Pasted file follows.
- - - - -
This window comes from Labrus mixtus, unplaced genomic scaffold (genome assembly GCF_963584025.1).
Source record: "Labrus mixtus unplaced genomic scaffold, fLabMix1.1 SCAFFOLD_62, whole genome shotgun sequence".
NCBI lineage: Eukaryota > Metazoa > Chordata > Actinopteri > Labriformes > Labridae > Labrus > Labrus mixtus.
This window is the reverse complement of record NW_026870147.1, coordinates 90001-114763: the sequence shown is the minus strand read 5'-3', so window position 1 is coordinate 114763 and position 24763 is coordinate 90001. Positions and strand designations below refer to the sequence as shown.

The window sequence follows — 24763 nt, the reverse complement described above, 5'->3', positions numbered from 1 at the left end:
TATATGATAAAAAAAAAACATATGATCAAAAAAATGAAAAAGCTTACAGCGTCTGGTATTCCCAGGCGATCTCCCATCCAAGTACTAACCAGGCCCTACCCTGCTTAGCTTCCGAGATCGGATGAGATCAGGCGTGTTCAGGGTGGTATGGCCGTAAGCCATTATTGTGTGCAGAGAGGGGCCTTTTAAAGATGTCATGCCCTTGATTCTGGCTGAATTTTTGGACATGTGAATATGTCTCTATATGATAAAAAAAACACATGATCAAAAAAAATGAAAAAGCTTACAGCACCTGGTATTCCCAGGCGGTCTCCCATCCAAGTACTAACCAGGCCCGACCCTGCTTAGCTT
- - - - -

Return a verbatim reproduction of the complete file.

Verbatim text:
This window comes from Labrus mixtus, unplaced genomic scaffold (genome assembly GCF_963584025.1).
Source record: "Labrus mixtus unplaced genomic scaffold, fLabMix1.1 SCAFFOLD_62, whole genome shotgun sequence".
NCBI lineage: Eukaryota > Metazoa > Chordata > Actinopteri > Labriformes > Labridae > Labrus > Labrus mixtus.
This window is the reverse complement of record NW_026870147.1, coordinates 90001-114763: the sequence shown is the minus strand read 5'-3', so window position 1 is coordinate 114763 and position 24763 is coordinate 90001. Positions and strand designations below refer to the sequence as shown.

The window sequence follows — 24763 nt, the reverse complement described above, 5'->3', positions numbered from 1 at the left end:
TATATGATAAAAAAAAAACATATGATCAAAAAAATGAAAAAGCTTACAGCGTCTGGTATTCCCAGGCGATCTCCCATCCAAGTACTAACCAGGCCCTACCCTGCTTAGCTTCCGAGATCGGATGAGATCAGGCGTGTTCAGGGTGGTATGGCCGTAAGCCATTATTGTGTGCAGAGAGGGGCCTTTTAAAGATGTCATGCCCTTGATTCTGGCTGAATTTTTGGACATGTGAATATGTCTCTATATGATAAAAAAAACACATGATCAAAAAAAATGAAAAAGCTTACAGCACCTGGTATTCCCAGGCGGTCTCCCATCCAAGTACTAACCAGGCCCGACCCTGCTTAGCTT